Gibsons council has voted in favour of moving ahead with zoning and Official Community Plan amendments that would allow a three-storey, 40-unit supportive housing facility on the two lots fronting 749 School Rd., the former RCMP building.
Tuesday’s vote to give the necessary bylaw amendments third reading followed an Oct. 17 public hearing, where 247 people made submissions in writing and 61 spoke.
According to the Town, 72 per cent of those written and oral submissions were in support of the proposal and 28 per cent were opposed.
The Town also received a 438-signature petition asking for the project to be relocated to “a more appropriate, larger property, in an area away from schools.”
Successive councils have expressed interest in acquiring the land for some sort of community use ever since the RCMP moved to a new policing facility on Sunnycrest Road.
The current proposal involves the federal government transferring the property to the Town for one dollar so it can be leased to BC Housing, which has offered $14 million in capital funding and $1 million in annual operating funding for the supportive housing project.
The vote was a four-one split, with Coun. Aleria Ladwig the only dissenting voice.
Ladwig spoke last and read from a written statement. “If I thought that the School Road site was the only location in Gibsons for a supportive housing project, this would be a very different conversation for me, but I honestly don’t think it is. I just think we haven’t looked anywhere else.”
She went on to claim that BC Housing’s $14-million capital funding commitment is $6 million more than the expected cost of the building.
“BC Housing knows exactly how much these facilities cost to build, so I ask council why did they allocate an additional $6 million towards the Gibsons supportive housing project if it wasn’t for land?” Ladwig said. “And why would a government so dedicated to solving homelessness allocate $14 million toward the project, only to let the success of that project hinge on the use of a free lot valued only at roughly $600,000? That doesn’t make sense. I’ve never seen a government operate that way.”
Ladwig said BC Housing had considered at least one alternate site, the Irwin Motel property on Gibsons Way, which is currently on the market for $3.5 million, and that a vacant lot at Pratt Road and Highway 101 that recently sold for around $2 million was “a missed opportunity.”
“This is the type of opportunity we could still look for … while saving the School Road site for other people in our community that wouldn’t qualify for a low barrier supportive housing project – like people with children for example,” she said.
Ladwig argued that the Town is “passing up a $6-million opportunity from the province for a $600,000 opportunity from the feds, just to settle on a small lot with no outdoor amenity space for the residents living on site, in an area that a lot of people in our community, whether justified or not, are uncomfortable with… I think we could do better for our community.”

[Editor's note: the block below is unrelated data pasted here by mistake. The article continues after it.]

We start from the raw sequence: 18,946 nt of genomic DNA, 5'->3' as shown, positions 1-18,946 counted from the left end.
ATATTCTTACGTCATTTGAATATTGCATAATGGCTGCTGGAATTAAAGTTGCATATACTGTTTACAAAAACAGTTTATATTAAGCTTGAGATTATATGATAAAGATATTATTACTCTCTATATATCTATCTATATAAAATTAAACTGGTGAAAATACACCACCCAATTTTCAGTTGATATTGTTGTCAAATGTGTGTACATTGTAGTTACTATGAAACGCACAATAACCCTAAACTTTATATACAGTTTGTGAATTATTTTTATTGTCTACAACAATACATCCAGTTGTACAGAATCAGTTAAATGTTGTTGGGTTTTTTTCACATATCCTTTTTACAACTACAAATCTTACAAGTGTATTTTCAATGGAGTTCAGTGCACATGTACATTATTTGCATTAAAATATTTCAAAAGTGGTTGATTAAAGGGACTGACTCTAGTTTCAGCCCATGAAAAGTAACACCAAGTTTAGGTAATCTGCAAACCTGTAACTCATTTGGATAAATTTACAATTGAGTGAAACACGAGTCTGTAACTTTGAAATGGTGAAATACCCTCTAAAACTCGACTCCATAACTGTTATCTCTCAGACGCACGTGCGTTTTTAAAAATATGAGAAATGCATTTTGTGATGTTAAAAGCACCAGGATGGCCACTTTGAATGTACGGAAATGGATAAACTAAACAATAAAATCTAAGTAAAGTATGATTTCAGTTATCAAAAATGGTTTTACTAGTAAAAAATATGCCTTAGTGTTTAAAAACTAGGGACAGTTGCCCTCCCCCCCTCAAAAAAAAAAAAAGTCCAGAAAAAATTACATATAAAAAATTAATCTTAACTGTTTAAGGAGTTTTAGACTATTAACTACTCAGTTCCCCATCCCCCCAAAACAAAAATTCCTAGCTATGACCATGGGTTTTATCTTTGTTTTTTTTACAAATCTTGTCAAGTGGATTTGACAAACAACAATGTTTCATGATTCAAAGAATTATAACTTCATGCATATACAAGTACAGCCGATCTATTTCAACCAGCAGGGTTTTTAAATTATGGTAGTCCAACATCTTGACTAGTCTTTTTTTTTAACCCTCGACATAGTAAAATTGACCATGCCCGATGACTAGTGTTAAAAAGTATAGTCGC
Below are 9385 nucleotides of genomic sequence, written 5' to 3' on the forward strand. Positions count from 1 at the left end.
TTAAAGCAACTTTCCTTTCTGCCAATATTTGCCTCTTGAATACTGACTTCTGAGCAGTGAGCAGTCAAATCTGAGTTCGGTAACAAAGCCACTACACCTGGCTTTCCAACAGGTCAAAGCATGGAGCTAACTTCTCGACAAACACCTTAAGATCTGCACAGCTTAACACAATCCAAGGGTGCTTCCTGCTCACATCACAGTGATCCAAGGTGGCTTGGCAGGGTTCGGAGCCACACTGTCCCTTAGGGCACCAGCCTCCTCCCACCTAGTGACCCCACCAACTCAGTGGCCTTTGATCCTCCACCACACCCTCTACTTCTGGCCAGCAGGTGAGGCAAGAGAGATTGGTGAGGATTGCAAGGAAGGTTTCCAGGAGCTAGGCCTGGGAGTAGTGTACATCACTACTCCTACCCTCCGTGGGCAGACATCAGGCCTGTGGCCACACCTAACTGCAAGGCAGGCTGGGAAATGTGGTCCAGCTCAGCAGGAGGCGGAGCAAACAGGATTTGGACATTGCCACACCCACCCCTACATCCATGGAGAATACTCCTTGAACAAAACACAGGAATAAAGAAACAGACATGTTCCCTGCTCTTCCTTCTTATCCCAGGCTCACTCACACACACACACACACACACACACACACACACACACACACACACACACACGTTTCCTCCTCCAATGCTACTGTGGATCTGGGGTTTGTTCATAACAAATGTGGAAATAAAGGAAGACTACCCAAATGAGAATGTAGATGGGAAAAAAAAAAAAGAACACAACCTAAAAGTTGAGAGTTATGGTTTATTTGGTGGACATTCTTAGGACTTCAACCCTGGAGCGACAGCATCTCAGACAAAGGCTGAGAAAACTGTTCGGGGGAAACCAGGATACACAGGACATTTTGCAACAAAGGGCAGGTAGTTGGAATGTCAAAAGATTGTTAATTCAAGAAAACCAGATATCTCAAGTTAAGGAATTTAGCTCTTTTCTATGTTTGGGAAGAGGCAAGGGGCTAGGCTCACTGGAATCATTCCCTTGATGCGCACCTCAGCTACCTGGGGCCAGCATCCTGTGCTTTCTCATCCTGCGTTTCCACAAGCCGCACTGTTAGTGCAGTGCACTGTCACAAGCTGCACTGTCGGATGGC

In an email response to Ladwig’s comments, a BC Housing official told Coast Reporter the $14 million “is an estimate based on the maximum amount per unit” under its supportive housing program. The agency also said the School Road location meets its criteria for lot size, proximity to services and transit as well as “compatible land use policies.”
BC Housing said the Irwin Motel site was determined to be unsuitable “due to the high asking price and the fact that a new project would have displaced the current residents.”
Mayor Bill Beamish, who also read his comments from a prepared text, said he had “many silent arguments with myself” before arriving “at a decision that is, I believe, for the future of our community, in full recognition that if we do it right we may avoid many of the problems faced by other communities.”
Beamish also said his support comes with expectations of what BC Housing should do as the project moves forward.
“I will ask that BC Housing immediately establish the community advisory committee and that this committee work with all residents, council, the RCMP, the schools and others to clearly identify and take steps to mitigate the concerns that we have heard,” he said, adding that the Town will continue to work with BC Housing to ensure that “real or potential impacts” of the project on the quality of life for the neighbours are negligible.
Beamish also said he wants BC Housing to work with the Town on a communications plan that will include keeping residents informed of “issues and solutions as they are addressed.”
The debate was briefly delayed when the phone line being used to link up with Coun. Annemarie De Andrade, who was out of town, went dead. When contact was re-established, De Andrade said, “In my view the clock is ticking and I fear that postponing this project for a location agreed by all residents may result in losing the opportunity to build supportive housing in our community… We are in the midst of an affordable housing crisis and a homelessness crisis and it would be irresponsible for a government not to address this crisis.”
Councillors Stafford Lumley and David Croal also spoke about the need to address the crisis.
“They’ve already identified 35 people that are right here that are homeless and waiting for us to make a decision,” Lumley said. “It’s time that we show some leadership and make a decision for the community as a whole.”
“We’ve had deaths in the community because people are homeless,” said Croal. “It’s a situation that’s not improving and 40 units at this point perhaps is but a Band-Aid on a situation that’s growing worse. Personally I don’t think we can afford not to support this.”
Before the zoning amendment comes back to council for a vote on final adoption it requires a sign-off from the Ministry of Transportation and Infrastructure. It’s not known how long that will take.